Race and Thomas the Tank Engine

Trains, trains and more trains. The Island of Sodor exploded on my counter

Like many little boys, Daniel loves Thomas and the 48 billion other trains, cranes and vehicles living on the Island of Sodor that I cannot identify because I lack a Y chromosome.  In our house, it’s all-Thomas, all the time with the preferred movies and TV shows being Thomas ones and the train table as well as the kitchen table, our pseudo train table, in heavy use.

I mostly think that Thomas and his cronies are decent role models for Daniel although I haven’t liked the influence of “bishing” and “bashing” on Daniel’s behavior, something I mused about in my review of NurtureShock.  I tell him he’s a little boy, and he insists he’s a train.  OK?

However, when you really pay attention to one of the Thomas movies or episodes, it’s clear there is some disturbing or at least questionable stuff going on in the Island of Sodor.  Others have written about various issues better than I can here, here and here.

I tend to err on the side of thinking a carrot is a carrot and rolling my eyes at over-analysis, but I didn’t expect to have to address racial issues with Daniel based on what he observed on the Island of Sodor. Really.

While Daniel loves Thomas, Percy, Gordon and the rest (as I type this, he has his stuffed Percy in a death grip in bed), he also loves Diesel.  Diesel is a diesel engine (duh) while Thomas and his pals are steam engines. Diesel is also kind of a jerk who is determined to get Thomas, the uber-useful engine, in trouble with Sir Topham Hatt. But Daniel LOVES Diesel. Loves him.  To the point that when he asks me to make up stories, he wants Diesel to be the main character.  He even wants to be called Diesel now (a few weeks ago, he wanted to be called “Hiro,” so I guess this is progress?).

So imagine my surprise when Daniel started saying things like, “Diesel engines are dirty” and “Steamies are better.”  WTF?  Seriously?  I’m going to have to address racism on the Island of Sodor?  I was appalled because while he adored Diesel, he said nasty things about the diesel engines as compared to the steam engines.   I replied quickly that Diesel is not dirty and that while he uses different fuel, he is just as useful as the steam engines. Different does not equal bad.

I couldn’t deny his interpretation, though.  A cursory watching of the movies and TV episodes makes it clear that there is, um, ethnic tension between the steam engines and diesel engines and that the steam engines, meant to be the good guys, are better than the stinky, oily, trouble-making diesel engines.

Daniel is THREE and he absorbed this message.  I know that an older, more sophisticated audience (OK, maybe the parents) could understand that the movies and shows are trying to set up conflict, but the lesson a 3-year-old absorbs is that diesel engines are not good.  They are bad. Wow.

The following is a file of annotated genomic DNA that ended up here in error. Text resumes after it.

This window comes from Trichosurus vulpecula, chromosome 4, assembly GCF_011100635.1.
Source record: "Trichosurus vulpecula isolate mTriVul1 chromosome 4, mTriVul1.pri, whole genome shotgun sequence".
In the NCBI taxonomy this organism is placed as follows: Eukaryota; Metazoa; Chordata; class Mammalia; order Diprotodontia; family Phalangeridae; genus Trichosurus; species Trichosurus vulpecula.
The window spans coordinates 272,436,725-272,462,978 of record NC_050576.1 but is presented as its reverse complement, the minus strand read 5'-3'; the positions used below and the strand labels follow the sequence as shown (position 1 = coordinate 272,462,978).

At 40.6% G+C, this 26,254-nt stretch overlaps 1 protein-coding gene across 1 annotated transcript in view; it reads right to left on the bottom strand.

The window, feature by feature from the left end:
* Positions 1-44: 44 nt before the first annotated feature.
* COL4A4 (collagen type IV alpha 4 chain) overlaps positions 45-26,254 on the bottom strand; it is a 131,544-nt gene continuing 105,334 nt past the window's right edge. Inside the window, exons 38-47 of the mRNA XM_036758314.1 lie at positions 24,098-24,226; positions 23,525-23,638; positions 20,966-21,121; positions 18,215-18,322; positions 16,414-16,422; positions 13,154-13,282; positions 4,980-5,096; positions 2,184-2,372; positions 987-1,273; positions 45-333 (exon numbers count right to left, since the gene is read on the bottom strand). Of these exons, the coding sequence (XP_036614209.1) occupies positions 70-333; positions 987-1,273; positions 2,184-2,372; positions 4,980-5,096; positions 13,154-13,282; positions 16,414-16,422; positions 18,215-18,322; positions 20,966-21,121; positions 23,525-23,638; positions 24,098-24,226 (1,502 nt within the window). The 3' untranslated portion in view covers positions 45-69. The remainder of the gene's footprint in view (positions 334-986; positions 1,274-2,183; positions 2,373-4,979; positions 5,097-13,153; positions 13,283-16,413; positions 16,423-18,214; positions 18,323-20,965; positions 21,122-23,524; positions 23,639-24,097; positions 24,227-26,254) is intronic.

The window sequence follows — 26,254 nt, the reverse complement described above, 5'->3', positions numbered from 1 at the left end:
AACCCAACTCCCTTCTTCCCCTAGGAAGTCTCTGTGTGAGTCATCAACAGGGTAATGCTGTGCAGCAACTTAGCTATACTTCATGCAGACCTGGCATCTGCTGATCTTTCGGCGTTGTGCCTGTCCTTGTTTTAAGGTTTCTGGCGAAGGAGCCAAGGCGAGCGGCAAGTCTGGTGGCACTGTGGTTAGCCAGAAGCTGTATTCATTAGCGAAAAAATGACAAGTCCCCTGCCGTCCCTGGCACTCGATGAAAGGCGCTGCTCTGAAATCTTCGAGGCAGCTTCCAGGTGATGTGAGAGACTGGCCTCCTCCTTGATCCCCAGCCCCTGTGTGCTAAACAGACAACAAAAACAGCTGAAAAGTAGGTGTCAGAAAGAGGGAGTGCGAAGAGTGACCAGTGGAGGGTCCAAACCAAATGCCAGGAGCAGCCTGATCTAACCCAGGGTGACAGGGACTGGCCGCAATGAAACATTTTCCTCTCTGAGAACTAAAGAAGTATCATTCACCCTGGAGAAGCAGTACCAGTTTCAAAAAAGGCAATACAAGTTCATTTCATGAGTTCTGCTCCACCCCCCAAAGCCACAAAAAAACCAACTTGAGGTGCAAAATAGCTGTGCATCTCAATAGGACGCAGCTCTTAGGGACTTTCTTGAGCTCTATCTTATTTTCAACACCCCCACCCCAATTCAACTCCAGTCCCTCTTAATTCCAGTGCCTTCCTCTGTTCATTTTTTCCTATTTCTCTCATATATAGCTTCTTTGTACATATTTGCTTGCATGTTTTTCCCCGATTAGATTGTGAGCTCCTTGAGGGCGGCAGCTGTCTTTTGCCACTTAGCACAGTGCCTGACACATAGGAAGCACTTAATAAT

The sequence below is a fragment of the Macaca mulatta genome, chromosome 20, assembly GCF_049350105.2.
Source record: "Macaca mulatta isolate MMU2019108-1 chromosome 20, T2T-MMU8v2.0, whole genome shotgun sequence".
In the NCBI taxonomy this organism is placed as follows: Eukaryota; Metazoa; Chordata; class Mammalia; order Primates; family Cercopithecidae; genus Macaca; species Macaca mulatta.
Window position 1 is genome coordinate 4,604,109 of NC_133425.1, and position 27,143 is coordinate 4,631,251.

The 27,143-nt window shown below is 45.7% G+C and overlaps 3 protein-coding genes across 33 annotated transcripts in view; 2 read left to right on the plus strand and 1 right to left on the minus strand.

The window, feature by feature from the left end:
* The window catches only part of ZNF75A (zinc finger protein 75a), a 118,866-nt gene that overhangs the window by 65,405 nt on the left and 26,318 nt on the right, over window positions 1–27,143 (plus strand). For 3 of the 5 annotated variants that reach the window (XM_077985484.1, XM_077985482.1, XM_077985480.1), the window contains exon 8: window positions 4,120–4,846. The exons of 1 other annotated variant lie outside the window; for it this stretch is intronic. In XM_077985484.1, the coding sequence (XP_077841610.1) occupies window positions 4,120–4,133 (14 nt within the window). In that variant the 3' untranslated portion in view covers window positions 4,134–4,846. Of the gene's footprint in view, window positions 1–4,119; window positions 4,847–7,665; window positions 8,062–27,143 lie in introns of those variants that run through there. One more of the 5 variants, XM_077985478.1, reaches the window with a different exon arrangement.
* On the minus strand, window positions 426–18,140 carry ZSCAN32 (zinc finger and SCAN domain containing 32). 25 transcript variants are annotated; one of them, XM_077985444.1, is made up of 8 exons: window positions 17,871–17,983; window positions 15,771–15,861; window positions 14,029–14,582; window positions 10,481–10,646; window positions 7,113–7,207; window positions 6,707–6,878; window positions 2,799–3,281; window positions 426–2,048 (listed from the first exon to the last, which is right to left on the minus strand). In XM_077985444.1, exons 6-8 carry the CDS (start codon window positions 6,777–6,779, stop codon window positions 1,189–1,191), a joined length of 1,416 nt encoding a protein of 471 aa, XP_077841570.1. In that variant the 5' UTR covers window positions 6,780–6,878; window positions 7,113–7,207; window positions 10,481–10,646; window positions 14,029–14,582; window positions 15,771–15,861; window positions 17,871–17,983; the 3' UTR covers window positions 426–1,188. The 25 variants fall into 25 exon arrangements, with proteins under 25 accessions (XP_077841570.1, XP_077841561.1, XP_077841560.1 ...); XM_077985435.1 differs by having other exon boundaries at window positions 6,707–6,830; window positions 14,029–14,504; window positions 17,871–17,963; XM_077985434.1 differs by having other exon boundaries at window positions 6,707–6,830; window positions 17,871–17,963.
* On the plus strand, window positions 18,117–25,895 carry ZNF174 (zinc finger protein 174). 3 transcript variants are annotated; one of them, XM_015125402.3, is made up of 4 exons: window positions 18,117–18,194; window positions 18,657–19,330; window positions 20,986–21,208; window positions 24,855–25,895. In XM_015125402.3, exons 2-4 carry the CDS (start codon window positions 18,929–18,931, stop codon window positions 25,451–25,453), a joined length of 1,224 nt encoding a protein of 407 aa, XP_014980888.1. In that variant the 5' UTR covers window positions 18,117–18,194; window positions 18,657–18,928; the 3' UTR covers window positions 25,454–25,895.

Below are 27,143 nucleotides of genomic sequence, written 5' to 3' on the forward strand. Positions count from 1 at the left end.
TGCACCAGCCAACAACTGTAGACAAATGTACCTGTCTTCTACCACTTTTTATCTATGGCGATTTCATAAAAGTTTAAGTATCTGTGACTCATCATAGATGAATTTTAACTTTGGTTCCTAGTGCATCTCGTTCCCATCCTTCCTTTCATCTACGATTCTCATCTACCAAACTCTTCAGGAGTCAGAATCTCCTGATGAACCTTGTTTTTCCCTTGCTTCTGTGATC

I think this issue is on my mind because I read NurtureShock.  I mentioned in my review that I’ve seen Daniel imitate some aggressive behavior based on the movies, but now I’m thinking about the chapter on race and when is the best time to talk about it with your children.

Despite our instinct (perhaps preference) to talk about race with our children when they are old enough (in our opinion) to understand differences and discuss it with us – if we discuss it at all -it turns out that it is much better and effective to talk it about as early and as directly as possible because by the time we feel ready to address any racial issues with our children, it’s too late.  Their attitudes have been formed by their environment and the lack of open discussion around differences.  We like to think that putting children in a multi-cultural environment is enough, but it isn’t because 1) a lot of the times, the message we send that “we’re all OK” is too vague for children and 2) children will self-segregate.  The takeaway from NurtureShock is that we must talk about differences – racial, gender, sexual, etc. – early and explicitly if we expect to impact and influence our children.  Honestly? That kind of discussion is uncomfortable as hell when I contemplate it, which is also why so many parents shy away from it.

Yet I’ll be damned if Daniel’s attitudes about racial differences are formed at the age of 3 by watching a British series.  It’s also important to me that he understand and appreciate gender and sexual differences.  Clearly Jimmy and I are going to have to put on our big boy and girl pants and start having these conversations with him sooner rather than later.

I grew up in the South and while I’ll hotly defend it to outsiders and insist that overt racism is a lot less prevalent than in other areas of the country because of desegregation, I know racist attitudes still exist.  I’ve heard them in my own extended family.  I know that I myself have issues of my own. However, I vow for us to do things differently with our son.  I want to impart to him our values, values that include supporting equality for all despite gender, racial or sexual identity.

Guess we better plan to have those discussions soon.

Or maybe I’m over-thinking a cartoon?  What do you think?